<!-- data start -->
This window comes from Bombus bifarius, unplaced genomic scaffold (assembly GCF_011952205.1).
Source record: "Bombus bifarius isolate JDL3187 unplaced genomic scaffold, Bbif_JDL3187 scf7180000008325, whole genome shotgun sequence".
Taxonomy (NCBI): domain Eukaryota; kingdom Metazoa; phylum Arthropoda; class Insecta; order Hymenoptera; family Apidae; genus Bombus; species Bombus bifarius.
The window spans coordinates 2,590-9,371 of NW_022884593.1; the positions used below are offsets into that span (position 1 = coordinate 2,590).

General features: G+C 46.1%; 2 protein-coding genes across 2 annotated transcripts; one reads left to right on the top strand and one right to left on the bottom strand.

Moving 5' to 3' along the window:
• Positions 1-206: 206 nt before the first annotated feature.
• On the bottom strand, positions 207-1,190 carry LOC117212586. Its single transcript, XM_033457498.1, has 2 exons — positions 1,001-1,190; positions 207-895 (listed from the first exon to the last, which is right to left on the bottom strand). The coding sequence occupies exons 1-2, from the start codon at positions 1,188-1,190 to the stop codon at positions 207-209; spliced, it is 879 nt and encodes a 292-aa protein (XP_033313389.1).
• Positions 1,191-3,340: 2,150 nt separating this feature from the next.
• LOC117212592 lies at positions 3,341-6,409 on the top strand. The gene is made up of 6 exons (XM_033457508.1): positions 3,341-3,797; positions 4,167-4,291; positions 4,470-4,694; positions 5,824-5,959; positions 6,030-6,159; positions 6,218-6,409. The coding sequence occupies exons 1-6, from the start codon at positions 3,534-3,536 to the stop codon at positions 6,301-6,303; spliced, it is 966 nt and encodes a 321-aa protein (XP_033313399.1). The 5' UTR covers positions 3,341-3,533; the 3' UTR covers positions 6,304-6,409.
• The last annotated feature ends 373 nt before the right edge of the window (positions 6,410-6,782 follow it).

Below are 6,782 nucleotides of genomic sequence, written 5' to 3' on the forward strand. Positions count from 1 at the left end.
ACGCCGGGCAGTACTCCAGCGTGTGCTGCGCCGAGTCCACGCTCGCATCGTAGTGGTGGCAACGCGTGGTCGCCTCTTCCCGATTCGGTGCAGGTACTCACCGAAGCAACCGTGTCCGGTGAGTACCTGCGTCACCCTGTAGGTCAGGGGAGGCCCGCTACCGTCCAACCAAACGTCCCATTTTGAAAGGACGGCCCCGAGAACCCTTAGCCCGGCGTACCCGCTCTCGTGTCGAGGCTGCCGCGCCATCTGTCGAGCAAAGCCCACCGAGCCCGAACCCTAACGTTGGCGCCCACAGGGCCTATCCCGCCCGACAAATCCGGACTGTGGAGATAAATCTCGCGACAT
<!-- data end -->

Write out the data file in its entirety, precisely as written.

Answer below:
This window comes from Bombus bifarius, unplaced genomic scaffold (assembly GCF_011952205.1).
Source record: "Bombus bifarius isolate JDL3187 unplaced genomic scaffold, Bbif_JDL3187 scf7180000008325, whole genome shotgun sequence".
Taxonomy (NCBI): domain Eukaryota; kingdom Metazoa; phylum Arthropoda; class Insecta; order Hymenoptera; family Apidae; genus Bombus; species Bombus bifarius.
The window spans coordinates 2,590-9,371 of NW_022884593.1; the positions used below are offsets into that span (position 1 = coordinate 2,590).

General features: G+C 46.1%; 2 protein-coding genes across 2 annotated transcripts; one reads left to right on the top strand and one right to left on the bottom strand.

Moving 5' to 3' along the window:
• Positions 1-206: 206 nt before the first annotated feature.
• On the bottom strand, positions 207-1,190 carry LOC117212586. Its single transcript, XM_033457498.1, has 2 exons — positions 1,001-1,190; positions 207-895 (listed from the first exon to the last, which is right to left on the bottom strand). The coding sequence occupies exons 1-2, from the start codon at positions 1,188-1,190 to the stop codon at positions 207-209; spliced, it is 879 nt and encodes a 292-aa protein (XP_033313389.1).
• Positions 1,191-3,340: 2,150 nt separating this feature from the next.
• LOC117212592 lies at positions 3,341-6,409 on the top strand. The gene is made up of 6 exons (XM_033457508.1): positions 3,341-3,797; positions 4,167-4,291; positions 4,470-4,694; positions 5,824-5,959; positions 6,030-6,159; positions 6,218-6,409. The coding sequence occupies exons 1-6, from the start codon at positions 3,534-3,536 to the stop codon at positions 6,301-6,303; spliced, it is 966 nt and encodes a 321-aa protein (XP_033313399.1). The 5' UTR covers positions 3,341-3,533; the 3' UTR covers positions 6,304-6,409.
• The last annotated feature ends 373 nt before the right edge of the window (positions 6,410-6,782 follow it).

Below are 6,782 nucleotides of genomic sequence, written 5' to 3' on the forward strand. Positions count from 1 at the left end.
ACGCCGGGCAGTACTCCAGCGTGTGCTGCGCCGAGTCCACGCTCGCATCGTAGTGGTGGCAACGCGTGGTCGCCTCTTCCCGATTCGGTGCAGGTACTCACCGAAGCAACCGTGTCCGGTGAGTACCTGCGTCACCCTGTAGGTCAGGGGAGGCCCGCTACCGTCCAACCAAACGTCCCATTTTGAAAGGACGGCCCCGAGAACCCTTAGCCCGGCGTACCCGCTCTCGTGTCGAGGCTGCCGCGCCATCTGTCGAGCAAAGCCCACCGAGCCCGAACCCTAACGTTGGCGCCCACAGGGCCTATCCCGCCCGACAAATCCGGACTGTGGAGATAAATCTCGCGACAT